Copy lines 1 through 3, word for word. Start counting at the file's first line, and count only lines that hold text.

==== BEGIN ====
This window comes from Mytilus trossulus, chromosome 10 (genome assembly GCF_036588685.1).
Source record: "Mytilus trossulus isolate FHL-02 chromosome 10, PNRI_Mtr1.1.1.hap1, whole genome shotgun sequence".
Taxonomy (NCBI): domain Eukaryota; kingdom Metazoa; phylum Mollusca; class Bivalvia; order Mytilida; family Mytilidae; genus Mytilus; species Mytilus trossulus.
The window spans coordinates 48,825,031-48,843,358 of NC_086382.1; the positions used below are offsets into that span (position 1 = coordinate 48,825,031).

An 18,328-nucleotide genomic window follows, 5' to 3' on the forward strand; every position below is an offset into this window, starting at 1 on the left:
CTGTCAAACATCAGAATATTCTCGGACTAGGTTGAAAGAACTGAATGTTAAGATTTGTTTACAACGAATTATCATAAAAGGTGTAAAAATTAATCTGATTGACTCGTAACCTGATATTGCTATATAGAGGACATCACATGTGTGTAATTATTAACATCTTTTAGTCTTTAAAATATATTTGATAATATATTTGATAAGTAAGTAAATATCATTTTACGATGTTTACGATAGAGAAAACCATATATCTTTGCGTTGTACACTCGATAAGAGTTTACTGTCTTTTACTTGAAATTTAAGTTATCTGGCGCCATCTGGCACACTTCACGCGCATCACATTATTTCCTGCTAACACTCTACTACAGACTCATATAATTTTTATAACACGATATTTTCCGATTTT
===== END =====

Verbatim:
This window comes from Mytilus trossulus, chromosome 10 (genome assembly GCF_036588685.1).
Source record: "Mytilus trossulus isolate FHL-02 chromosome 10, PNRI_Mtr1.1.1.hap1, whole genome shotgun sequence".
Taxonomy (NCBI): domain Eukaryota; kingdom Metazoa; phylum Mollusca; class Bivalvia; order Mytilida; family Mytilidae; genus Mytilus; species Mytilus trossulus.